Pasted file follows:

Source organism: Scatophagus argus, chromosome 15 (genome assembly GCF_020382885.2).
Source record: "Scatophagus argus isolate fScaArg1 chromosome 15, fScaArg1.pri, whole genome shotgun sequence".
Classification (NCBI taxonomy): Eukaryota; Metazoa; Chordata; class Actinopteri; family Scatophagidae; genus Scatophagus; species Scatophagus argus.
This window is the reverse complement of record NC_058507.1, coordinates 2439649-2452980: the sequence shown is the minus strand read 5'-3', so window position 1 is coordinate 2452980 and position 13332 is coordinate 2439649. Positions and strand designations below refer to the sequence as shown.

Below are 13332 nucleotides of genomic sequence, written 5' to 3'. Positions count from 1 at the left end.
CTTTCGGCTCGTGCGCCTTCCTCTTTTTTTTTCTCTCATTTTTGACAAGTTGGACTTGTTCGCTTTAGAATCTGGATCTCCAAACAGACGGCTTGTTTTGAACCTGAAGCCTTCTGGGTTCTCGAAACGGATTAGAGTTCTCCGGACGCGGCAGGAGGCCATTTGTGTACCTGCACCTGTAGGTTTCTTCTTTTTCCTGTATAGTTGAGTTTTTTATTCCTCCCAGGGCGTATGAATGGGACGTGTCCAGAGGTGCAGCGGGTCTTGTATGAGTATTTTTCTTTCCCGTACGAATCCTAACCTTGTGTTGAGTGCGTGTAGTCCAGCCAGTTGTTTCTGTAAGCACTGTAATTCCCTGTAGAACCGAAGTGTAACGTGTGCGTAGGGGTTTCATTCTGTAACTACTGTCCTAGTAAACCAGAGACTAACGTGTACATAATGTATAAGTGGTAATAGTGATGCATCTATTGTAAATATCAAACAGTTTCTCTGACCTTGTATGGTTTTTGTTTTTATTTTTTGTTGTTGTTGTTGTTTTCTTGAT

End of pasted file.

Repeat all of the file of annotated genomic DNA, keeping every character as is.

Source organism: Scatophagus argus, chromosome 15 (genome assembly GCF_020382885.2).
Source record: "Scatophagus argus isolate fScaArg1 chromosome 15, fScaArg1.pri, whole genome shotgun sequence".
Classification (NCBI taxonomy): Eukaryota; Metazoa; Chordata; class Actinopteri; family Scatophagidae; genus Scatophagus; species Scatophagus argus.
This window is the reverse complement of record NC_058507.1, coordinates 2439649-2452980: the sequence shown is the minus strand read 5'-3', so window position 1 is coordinate 2452980 and position 13332 is coordinate 2439649. Positions and strand designations below refer to the sequence as shown.

Below are 13332 nucleotides of genomic sequence, written 5' to 3'. Positions count from 1 at the left end.
CTTTCGGCTCGTGCGCCTTCCTCTTTTTTTTTCTCTCATTTTTGACAAGTTGGACTTGTTCGCTTTAGAATCTGGATCTCCAAACAGACGGCTTGTTTTGAACCTGAAGCCTTCTGGGTTCTCGAAACGGATTAGAGTTCTCCGGACGCGGCAGGAGGCCATTTGTGTACCTGCACCTGTAGGTTTCTTCTTTTTCCTGTATAGTTGAGTTTTTTATTCCTCCCAGGGCGTATGAATGGGACGTGTCCAGAGGTGCAGCGGGTCTTGTATGAGTATTTTTCTTTCCCGTACGAATCCTAACCTTGTGTTGAGTGCGTGTAGTCCAGCCAGTTGTTTCTGTAAGCACTGTAATTCCCTGTAGAACCGAAGTGTAACGTGTGCGTAGGGGTTTCATTCTGTAACTACTGTCCTAGTAAACCAGAGACTAACGTGTACATAATGTATAAGTGGTAATAGTGATGCATCTATTGTAAATATCAAACAGTTTCTCTGACCTTGTATGGTTTTTGTTTTTATTTTTTGTTGTTGTTGTTGTTTTCTTGAT